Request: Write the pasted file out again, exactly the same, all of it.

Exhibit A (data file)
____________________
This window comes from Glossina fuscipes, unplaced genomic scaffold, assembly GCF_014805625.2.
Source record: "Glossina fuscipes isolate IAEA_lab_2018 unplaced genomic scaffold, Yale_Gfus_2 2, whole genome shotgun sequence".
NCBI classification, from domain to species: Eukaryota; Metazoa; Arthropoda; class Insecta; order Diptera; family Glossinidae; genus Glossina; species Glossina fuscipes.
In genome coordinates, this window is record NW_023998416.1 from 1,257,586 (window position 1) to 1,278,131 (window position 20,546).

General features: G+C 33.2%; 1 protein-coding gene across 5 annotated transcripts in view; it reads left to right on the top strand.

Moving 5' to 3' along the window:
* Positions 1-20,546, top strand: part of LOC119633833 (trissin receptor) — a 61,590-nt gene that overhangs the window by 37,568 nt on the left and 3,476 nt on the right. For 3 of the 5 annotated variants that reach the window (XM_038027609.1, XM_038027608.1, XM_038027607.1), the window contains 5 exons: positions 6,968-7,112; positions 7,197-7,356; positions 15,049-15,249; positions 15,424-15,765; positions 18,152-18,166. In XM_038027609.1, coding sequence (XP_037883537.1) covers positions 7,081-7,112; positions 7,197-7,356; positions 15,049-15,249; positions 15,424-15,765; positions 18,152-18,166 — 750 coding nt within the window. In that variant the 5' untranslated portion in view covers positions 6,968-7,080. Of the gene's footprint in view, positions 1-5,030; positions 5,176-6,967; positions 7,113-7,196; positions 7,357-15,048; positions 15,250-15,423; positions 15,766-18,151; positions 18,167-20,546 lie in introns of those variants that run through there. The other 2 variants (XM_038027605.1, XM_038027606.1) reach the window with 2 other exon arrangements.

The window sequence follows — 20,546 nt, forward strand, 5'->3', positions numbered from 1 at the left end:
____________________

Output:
This window comes from Glossina fuscipes, unplaced genomic scaffold, assembly GCF_014805625.2.
Source record: "Glossina fuscipes isolate IAEA_lab_2018 unplaced genomic scaffold, Yale_Gfus_2 2, whole genome shotgun sequence".
NCBI classification, from domain to species: Eukaryota; Metazoa; Arthropoda; class Insecta; order Diptera; family Glossinidae; genus Glossina; species Glossina fuscipes.
In genome coordinates, this window is record NW_023998416.1 from 1,257,586 (window position 1) to 1,278,131 (window position 20,546).

General features: G+C 33.2%; 1 protein-coding gene across 5 annotated transcripts in view; it reads left to right on the top strand.

Moving 5' to 3' along the window:
* Positions 1-20,546, top strand: part of LOC119633833 (trissin receptor) — a 61,590-nt gene that overhangs the window by 37,568 nt on the left and 3,476 nt on the right. For 3 of the 5 annotated variants that reach the window (XM_038027609.1, XM_038027608.1, XM_038027607.1), the window contains 5 exons: positions 6,968-7,112; positions 7,197-7,356; positions 15,049-15,249; positions 15,424-15,765; positions 18,152-18,166. In XM_038027609.1, coding sequence (XP_037883537.1) covers positions 7,081-7,112; positions 7,197-7,356; positions 15,049-15,249; positions 15,424-15,765; positions 18,152-18,166 — 750 coding nt within the window. In that variant the 5' untranslated portion in view covers positions 6,968-7,080. Of the gene's footprint in view, positions 1-5,030; positions 5,176-6,967; positions 7,113-7,196; positions 7,357-15,048; positions 15,250-15,423; positions 15,766-18,151; positions 18,167-20,546 lie in introns of those variants that run through there. The other 2 variants (XM_038027605.1, XM_038027606.1) reach the window with 2 other exon arrangements.

The window sequence follows — 20,546 nt, forward strand, 5'->3', positions numbered from 1 at the left end: